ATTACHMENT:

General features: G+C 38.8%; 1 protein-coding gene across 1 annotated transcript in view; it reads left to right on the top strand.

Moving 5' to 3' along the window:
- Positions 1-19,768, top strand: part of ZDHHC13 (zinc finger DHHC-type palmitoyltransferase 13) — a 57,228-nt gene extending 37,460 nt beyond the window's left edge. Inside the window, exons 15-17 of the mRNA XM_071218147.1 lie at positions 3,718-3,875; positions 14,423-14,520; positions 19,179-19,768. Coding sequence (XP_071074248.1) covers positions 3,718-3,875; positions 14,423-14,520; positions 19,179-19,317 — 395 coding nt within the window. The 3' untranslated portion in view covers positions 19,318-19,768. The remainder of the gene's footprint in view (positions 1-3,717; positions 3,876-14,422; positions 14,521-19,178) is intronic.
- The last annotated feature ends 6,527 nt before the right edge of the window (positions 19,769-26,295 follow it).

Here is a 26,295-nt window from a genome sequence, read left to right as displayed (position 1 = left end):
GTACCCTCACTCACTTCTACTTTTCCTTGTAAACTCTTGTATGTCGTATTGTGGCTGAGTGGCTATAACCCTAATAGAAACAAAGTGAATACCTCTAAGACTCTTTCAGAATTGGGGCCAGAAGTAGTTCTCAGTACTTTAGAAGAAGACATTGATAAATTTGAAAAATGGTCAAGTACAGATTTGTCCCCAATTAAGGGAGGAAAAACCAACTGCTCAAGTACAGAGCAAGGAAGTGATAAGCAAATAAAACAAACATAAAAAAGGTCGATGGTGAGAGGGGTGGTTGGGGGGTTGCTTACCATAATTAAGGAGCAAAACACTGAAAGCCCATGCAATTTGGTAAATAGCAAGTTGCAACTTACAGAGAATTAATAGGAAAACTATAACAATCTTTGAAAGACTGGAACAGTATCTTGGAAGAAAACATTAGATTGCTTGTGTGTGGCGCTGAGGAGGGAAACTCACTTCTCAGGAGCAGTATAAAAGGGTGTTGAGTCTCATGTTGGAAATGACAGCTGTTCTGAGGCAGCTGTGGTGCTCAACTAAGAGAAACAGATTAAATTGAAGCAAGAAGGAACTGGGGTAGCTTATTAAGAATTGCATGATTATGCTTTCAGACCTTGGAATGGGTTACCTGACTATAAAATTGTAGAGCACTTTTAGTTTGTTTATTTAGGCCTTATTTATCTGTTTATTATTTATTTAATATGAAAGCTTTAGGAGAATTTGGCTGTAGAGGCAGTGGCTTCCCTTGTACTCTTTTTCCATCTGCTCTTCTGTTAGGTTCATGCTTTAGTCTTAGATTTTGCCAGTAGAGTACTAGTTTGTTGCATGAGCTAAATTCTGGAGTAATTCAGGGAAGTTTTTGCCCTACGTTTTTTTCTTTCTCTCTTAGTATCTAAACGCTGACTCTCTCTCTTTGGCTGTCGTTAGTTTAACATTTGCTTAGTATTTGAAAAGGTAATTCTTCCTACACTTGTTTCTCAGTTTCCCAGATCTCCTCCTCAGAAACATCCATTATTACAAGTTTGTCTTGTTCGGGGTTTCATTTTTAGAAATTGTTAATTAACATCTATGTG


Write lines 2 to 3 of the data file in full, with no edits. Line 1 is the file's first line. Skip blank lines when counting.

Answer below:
Moving 5' to 3' along the window:
- Positions 1-19,768, top strand: part of ZDHHC13 (zinc finger DHHC-type palmitoyltransferase 13) — a 57,228-nt gene extending 37,460 nt beyond the window's left edge. Inside the window, exons 15-17 of the mRNA XM_071218147.1 lie at positions 3,718-3,875; positions 14,423-14,520; positions 19,179-19,768. Coding sequence (XP_071074248.1) covers positions 3,718-3,875; positions 14,423-14,520; positions 19,179-19,317 — 395 coding nt within the window. The 3' untranslated portion in view covers positions 19,318-19,768. The remainder of the gene's footprint in view (positions 1-3,717; positions 3,876-14,422; positions 14,521-19,178) is intronic.